Are VR-powered immersive experiences the end of theme parks as we know them?

Next Gen Amusement

There will always be a human fascination for escape from reality. While many of us find solace in daydreams or entertainment, over 270 million people walk through amusement park gates each year to visit a seemingly different world. With technology creating deeper levels of immersion limited only by the imagination, and movies like Ready Player One painting the possibility of a virtual realm within our own, will we end up exchanging guest tickets for headsets? The survival of amusement parks depends on how these new technologies are embraced by both society and theme parks themselves.

From family vacations to honeymoons and last-minute getaways, amusement parks have become a beloved staple in global entertainment. Located in Denmark, Bakken is a theme park that opened in 1582 and still operates today, acting as a tribute to the longevity of these physical spaces. Designed to captivate visitors and evoke delight, amusement parks are the original immersive experience. Walt Disney understood this concept when he created Disneyland, calling it “an immersive world that combined the familiar with the fantastic.”  And since its 1955 grand opening, the park has continued to be a masterpiece in both user experience and urban design.

Disney curates immersion with well-designed environments informed by guest interaction. Each design choice purposely enhances seamlessness; whether it be creating visual balance between the plain and the extraordinary or by accounting for the actions that carry a dose of reality with streamlining technology such as the My Disney Experience. In an article for Fast Company, designer Nick De La Marre explained how “the best theme parks use technology as a means to an end, freeing visitors to become joyously lost in the moment.” By making visitors feel central to the theme park narrative, Disneyland’s design overlays the customer experience with personalized entertainment at every end of their immersive experience—a goal that is the driving force behind the creation of new virtual worlds.

Virtual reality is no longer a distant vision of the future; it is now a thriving and accessible part of our own reality without the safety risks and travel expenses. VR has the ability to provide users with affordable and instantaneous immersion. With companies becoming aware of the technology’s potential, the VR and AR markets are expected to hit $162 billion by 2020. And that revenue won’t just be from hardware sales, but also from purchases made within these virtual worlds.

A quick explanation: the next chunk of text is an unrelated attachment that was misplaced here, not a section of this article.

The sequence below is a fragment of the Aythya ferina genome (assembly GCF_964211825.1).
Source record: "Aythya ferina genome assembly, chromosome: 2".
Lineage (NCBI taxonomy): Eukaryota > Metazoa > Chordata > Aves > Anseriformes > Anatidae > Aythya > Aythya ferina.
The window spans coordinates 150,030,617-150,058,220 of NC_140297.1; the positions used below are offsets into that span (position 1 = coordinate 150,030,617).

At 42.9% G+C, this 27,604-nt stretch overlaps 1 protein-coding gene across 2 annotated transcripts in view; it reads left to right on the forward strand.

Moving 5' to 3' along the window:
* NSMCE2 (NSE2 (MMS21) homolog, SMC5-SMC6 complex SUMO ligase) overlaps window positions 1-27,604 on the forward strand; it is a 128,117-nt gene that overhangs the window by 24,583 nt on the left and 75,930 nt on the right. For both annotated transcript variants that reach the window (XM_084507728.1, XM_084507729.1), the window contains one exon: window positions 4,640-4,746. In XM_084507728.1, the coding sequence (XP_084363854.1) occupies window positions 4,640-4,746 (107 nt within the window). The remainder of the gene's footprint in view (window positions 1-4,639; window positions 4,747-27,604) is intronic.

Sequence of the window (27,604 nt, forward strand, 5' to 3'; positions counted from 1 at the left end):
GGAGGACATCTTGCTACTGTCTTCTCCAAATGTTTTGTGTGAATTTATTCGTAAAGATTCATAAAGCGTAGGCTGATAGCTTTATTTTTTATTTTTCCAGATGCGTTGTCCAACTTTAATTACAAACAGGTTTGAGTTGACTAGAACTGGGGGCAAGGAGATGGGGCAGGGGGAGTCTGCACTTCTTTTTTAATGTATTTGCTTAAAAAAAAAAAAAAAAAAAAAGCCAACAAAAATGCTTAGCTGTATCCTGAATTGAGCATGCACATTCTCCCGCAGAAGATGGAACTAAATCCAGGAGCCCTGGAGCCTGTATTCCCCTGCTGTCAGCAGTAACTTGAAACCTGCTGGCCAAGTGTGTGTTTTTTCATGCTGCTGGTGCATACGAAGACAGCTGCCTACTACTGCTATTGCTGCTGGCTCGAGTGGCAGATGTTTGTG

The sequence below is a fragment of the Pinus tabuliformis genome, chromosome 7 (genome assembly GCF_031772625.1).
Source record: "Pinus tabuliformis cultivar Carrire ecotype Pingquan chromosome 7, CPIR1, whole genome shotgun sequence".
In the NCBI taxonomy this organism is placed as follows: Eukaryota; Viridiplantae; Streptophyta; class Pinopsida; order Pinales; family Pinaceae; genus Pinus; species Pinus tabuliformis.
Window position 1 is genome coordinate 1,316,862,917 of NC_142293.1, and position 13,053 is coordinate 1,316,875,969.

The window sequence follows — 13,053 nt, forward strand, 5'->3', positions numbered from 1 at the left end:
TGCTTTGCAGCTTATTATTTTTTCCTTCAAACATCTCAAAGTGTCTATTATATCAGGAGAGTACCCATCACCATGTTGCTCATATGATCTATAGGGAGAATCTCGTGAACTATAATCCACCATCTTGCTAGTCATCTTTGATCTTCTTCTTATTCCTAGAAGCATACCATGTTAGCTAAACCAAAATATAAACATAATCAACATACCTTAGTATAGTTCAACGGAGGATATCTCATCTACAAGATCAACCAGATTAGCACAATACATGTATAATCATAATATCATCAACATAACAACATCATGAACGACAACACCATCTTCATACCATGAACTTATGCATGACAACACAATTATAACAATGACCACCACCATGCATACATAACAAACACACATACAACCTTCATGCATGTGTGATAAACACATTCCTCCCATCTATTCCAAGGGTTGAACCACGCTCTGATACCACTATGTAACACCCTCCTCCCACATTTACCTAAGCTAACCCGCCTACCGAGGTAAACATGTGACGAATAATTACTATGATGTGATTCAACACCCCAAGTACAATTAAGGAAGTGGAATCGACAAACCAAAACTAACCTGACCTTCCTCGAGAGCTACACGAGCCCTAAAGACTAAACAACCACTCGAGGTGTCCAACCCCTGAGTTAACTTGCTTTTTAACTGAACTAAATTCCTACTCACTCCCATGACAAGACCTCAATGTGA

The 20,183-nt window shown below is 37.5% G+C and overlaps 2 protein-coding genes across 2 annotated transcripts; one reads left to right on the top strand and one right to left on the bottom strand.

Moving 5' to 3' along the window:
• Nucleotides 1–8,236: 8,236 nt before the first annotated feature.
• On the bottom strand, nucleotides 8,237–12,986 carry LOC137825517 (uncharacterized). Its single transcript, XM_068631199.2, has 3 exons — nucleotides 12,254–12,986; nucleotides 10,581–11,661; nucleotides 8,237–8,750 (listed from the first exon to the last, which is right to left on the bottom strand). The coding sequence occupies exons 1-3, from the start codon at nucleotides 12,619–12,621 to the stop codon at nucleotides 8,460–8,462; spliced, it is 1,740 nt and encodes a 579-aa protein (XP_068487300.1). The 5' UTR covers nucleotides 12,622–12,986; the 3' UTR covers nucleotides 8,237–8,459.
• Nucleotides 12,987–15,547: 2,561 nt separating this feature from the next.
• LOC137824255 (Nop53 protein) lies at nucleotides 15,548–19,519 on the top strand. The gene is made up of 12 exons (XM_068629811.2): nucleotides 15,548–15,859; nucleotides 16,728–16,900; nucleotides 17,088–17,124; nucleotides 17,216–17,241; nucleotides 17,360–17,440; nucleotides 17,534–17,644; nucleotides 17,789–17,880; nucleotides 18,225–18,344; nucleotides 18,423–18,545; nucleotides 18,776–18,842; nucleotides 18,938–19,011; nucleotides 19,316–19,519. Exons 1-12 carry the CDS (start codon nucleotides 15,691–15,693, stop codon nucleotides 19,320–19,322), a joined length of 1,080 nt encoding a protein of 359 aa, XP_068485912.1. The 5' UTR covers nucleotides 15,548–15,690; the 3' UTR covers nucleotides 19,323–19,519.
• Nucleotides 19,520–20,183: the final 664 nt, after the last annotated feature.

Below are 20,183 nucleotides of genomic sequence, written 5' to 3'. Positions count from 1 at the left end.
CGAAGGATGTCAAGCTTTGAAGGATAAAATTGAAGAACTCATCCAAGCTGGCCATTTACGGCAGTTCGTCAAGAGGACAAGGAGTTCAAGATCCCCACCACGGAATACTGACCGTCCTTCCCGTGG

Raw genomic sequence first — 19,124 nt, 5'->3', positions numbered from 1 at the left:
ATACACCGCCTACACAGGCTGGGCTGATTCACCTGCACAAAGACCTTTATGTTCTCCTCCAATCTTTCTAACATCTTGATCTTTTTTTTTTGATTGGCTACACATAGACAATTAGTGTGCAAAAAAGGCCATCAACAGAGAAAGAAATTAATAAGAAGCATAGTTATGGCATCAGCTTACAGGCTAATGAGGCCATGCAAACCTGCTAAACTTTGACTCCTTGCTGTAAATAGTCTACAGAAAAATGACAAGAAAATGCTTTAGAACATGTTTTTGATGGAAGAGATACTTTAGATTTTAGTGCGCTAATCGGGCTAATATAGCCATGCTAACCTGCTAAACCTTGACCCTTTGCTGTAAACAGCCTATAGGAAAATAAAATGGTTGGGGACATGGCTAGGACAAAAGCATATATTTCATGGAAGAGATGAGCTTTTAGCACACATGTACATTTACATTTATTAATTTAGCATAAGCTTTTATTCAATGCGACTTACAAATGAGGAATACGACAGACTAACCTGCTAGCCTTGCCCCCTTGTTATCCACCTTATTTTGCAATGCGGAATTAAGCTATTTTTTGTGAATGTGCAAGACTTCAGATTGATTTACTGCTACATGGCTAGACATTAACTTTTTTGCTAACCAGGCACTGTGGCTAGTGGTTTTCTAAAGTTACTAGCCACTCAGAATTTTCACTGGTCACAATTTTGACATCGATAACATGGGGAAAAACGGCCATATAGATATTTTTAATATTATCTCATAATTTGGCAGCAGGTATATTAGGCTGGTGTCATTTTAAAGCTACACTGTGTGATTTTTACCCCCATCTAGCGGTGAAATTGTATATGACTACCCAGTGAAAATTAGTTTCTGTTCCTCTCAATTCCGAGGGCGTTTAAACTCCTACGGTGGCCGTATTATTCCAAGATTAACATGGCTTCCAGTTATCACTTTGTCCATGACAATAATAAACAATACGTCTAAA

In what some might consider the virtual counterpart to Disneyland, Decentraland is the “first virtual decentralized platform owned and created by its users.” Roughly the size of Washington D.C., the virtual platform’s Genesis City is divided into themed lands modeled after places in the real world like Las Vegas, as well as surreal locations like that of a cyberpunk Blade Runner future. People are already paying as much as $200,000 for 1,110 square-foot plots of virtual real estate each with unlimited potential for customization, adding a whole new layer of depth to personalization. But since the self-proclaimed “megamall meets amusement park” has yet to announce an opening date, its future remains a pricey gamble, dependent on whether people will enjoy spending time together in virtual reality. As enticing as the concept may be, one element that is sure to be lacking is the richness of the physical world.

VR is currently visual and audio-based whereas amusement parks offer complete sensory experiences that allow for true immersion. That’s why rather than faltering amidst the rise of virtual reality, the amusement park industry has seen a 4.8% growth in the past 5 years. But that growth is no small thanks to the integration of mixed reality within the physical theme park experience. Adaptive theme parks are utilizing VR and AR technology to add a new dimension to visitor experiences by incorporating headsets onto existing rides or pairing the technology with motion simulators. Although VR-powered indoor parks like LA’s Two-Bit Circus are creating a new template for virtual amusement, these places more closely resemble arcades where immersion is lost once you take your eyes off the screen, or in this case the screen off your eyes.

While virtuality may be an intriguing substitute to physicality, today it remains far from perfect. Despite being an exciting new frontier for entertainment, immersive technology is unmatched when pitted against the high-intensity rides that appeal to thrill-seekers and the emotional connections people make in the physical places where they share these experiences. The next generation of amusement will see the evolution of physical theme parks, but whether VR and AR will play a crucial role depends on whether the technology can seamlessly heighten rather than hinder immersion.